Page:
There's never been a better time to revisit a movie which basically started a whole sci-fi subgenre and led to one of this year's best blockbusters. Mad Max was the film which gave Mel Gibson his big break and provided a welcome alternative to Hollywood's movie-making machine.
Now, if you've never seen Mad Max, don't sit and watch it expecting Mad Max: Fury Road. Those two movies may share the same character but one is expensive and is set in a post-apocalyptic desert world with some, admittedly pretty, CGI thrown in while the other is very low-budget and is set in what looks like pre-apocalyptic small town Australia. There are trees, houses, cops, Halls Of Justice (of sorts), there's still some form of society present here. For something closer to Fury Road, you might want to just check out Mad Max 2: The Road Warrior but why would you not want to know how Max became "Mad" Max?
This is one character arc that's worth sitting through, trust me.
George Miller's film unsurprisingly opens with a car chase as a bunch of cops fail to catch the self-proclaimed "Nightrider" until Max steps into the ring and takes care of it. The introduction to our main character is slickly done and it really does feel like you're watching an early comic-book movie. Max's "Batmobile" being his trusty V8 Interceptor, a beast of a car which only really comes into play near the end of the film when Max goes dark. Even today, it's still easy to see why such a low-budget film made such a big impact upon its release. You've got some unforgettable characters from Max himself to the intimidating cigar-smoking, plant-watering chief of police, the demented, animalistic villain Toecutter (Hugh Keays-Byrne, who also plays the leader of The Citadel in Fury Road), his team of misfits and Max's biker partner Goose (Steve Bisley). Miller is so good at not only getting memorable performances from great actors but also when it comes to creating iconic characters which belong in a Mad Max film and only in a Mad Max film.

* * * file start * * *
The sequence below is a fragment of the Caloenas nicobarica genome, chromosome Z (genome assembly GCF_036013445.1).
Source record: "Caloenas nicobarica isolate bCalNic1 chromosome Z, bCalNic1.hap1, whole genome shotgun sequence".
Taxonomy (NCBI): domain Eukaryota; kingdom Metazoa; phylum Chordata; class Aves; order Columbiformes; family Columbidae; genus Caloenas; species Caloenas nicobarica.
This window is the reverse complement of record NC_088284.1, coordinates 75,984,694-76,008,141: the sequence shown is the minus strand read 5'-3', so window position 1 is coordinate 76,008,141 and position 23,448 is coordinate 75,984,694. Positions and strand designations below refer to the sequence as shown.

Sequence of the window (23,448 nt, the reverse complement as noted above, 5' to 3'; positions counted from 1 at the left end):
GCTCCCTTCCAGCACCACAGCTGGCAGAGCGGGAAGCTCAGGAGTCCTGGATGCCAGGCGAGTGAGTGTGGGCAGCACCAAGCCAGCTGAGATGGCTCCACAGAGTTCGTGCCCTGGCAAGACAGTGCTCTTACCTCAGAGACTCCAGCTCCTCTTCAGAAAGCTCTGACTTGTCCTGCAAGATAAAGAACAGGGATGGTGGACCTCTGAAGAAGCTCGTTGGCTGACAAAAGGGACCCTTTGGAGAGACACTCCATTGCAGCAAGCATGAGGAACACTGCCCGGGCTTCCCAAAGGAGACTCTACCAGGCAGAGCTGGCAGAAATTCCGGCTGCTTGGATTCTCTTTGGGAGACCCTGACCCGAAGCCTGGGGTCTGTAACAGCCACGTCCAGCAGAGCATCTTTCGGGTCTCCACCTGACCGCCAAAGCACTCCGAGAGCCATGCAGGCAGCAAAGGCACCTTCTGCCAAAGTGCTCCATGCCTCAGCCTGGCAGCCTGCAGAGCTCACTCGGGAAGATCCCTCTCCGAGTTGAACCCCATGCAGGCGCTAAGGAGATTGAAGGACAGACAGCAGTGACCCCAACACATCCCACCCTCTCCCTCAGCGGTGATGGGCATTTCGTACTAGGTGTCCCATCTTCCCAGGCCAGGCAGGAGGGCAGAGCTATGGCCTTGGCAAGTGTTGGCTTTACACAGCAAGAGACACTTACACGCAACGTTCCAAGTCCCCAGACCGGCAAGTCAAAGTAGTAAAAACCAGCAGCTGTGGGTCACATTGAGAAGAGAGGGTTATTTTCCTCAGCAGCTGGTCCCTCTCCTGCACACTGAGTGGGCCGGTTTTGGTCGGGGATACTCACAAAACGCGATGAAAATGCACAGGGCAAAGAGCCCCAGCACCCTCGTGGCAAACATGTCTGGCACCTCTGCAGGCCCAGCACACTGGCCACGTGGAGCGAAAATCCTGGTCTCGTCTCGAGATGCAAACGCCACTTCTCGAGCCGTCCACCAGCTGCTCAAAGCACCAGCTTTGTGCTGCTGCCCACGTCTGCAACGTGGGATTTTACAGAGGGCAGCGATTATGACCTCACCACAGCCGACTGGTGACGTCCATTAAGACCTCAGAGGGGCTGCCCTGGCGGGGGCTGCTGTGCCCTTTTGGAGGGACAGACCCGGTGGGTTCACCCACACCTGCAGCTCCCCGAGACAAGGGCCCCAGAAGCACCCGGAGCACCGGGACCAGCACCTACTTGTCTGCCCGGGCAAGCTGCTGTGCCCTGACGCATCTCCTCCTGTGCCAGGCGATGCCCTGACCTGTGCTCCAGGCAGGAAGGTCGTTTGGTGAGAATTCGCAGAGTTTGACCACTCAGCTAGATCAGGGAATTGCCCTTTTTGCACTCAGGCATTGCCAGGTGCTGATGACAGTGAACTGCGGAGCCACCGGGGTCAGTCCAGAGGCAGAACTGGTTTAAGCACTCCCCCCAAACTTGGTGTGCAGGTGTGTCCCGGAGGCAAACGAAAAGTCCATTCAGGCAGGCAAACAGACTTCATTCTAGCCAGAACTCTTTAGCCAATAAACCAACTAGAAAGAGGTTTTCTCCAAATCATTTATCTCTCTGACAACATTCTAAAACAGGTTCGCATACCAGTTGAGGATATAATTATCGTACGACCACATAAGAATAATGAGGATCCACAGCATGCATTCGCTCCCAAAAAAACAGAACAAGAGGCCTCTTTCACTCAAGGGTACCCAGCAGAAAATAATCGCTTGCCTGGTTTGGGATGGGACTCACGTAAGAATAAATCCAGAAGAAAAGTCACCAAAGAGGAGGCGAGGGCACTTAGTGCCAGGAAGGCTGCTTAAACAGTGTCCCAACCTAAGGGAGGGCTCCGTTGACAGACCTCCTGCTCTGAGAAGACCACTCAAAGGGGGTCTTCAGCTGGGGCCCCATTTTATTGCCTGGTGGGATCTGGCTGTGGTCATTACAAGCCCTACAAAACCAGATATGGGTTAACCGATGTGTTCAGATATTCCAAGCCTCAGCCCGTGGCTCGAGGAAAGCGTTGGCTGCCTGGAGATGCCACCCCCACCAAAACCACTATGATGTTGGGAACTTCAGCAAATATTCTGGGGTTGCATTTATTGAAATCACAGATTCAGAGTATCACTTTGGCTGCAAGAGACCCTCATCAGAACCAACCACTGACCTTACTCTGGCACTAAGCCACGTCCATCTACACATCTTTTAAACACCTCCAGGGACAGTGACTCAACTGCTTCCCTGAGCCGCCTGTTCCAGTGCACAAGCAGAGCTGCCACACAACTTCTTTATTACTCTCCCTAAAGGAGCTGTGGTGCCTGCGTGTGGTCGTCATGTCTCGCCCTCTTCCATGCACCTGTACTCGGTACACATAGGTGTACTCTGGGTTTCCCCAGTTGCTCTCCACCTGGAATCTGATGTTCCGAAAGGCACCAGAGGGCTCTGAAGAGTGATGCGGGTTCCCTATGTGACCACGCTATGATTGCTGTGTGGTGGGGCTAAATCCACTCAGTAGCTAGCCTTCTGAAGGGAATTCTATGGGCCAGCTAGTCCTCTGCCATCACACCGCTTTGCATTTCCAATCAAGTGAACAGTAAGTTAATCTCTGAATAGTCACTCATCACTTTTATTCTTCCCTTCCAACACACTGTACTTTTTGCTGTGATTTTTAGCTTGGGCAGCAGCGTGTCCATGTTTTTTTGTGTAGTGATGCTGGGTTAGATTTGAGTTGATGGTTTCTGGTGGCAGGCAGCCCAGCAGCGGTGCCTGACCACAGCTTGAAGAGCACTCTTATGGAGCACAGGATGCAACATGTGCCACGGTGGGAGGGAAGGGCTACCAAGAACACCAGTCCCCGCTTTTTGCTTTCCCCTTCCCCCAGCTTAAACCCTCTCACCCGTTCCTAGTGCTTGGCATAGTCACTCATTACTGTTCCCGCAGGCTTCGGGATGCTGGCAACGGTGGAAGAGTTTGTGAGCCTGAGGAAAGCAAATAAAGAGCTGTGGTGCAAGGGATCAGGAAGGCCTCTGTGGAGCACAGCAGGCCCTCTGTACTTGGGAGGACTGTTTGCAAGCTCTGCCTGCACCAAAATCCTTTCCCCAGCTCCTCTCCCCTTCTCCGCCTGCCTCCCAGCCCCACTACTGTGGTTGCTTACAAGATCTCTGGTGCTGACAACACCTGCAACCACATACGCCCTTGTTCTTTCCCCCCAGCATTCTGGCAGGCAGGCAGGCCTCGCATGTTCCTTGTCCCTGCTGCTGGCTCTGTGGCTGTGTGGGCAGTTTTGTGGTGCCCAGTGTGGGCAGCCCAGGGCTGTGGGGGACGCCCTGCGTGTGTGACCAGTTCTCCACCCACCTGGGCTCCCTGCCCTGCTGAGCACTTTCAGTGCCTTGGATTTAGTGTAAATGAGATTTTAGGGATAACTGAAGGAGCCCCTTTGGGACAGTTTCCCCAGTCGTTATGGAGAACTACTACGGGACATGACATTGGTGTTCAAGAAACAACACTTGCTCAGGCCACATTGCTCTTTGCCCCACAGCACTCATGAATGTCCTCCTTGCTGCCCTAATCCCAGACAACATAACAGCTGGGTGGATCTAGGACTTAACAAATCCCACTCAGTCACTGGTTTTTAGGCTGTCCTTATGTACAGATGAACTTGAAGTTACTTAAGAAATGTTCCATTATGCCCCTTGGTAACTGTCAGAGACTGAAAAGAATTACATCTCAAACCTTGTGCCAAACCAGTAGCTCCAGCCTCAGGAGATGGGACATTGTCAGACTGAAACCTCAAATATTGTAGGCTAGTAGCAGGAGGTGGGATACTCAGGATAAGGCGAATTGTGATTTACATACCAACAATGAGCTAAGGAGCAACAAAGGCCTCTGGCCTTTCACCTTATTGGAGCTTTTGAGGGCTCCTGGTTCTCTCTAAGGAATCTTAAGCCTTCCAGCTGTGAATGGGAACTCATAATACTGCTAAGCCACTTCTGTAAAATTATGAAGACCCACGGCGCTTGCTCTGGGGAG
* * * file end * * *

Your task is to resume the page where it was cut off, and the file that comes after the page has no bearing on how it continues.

Max's journey from a good cop to a troubled cop, to a family man and, finally, to an anti-hero renegade is a fascinating one with Mel Gibson nailing the contrast between the happier early Max to the pissed-off badass he becomes. The build-up to what happens to his friend and his family is very effective and the result is genuinely heartbreaking. The film feels a lot like a Once Upon A Time In The West-style Western with the bad guys leaving a trail of misery wherever they go and the hero/anti-hero not saying much throughout, plus the deserted nature of the setting and all the weird-looking supporting characters. Aussie Western revenge movies may be few but the few there are sure get the job done.
By all means, go watch Mad Max: Fury Road, it's a kickass flick, but if you get the opportunity to watch (or re-watch) the first three movies beforehand then I'd say do that because the franchise's progression is interesting. This first movie is pure cult gold: from the amazing stunts, to the cool factor of its main character and the brutal rock n' roll attitude throughout, it's an unmissable gem which influenced a crazy amount of movies since then.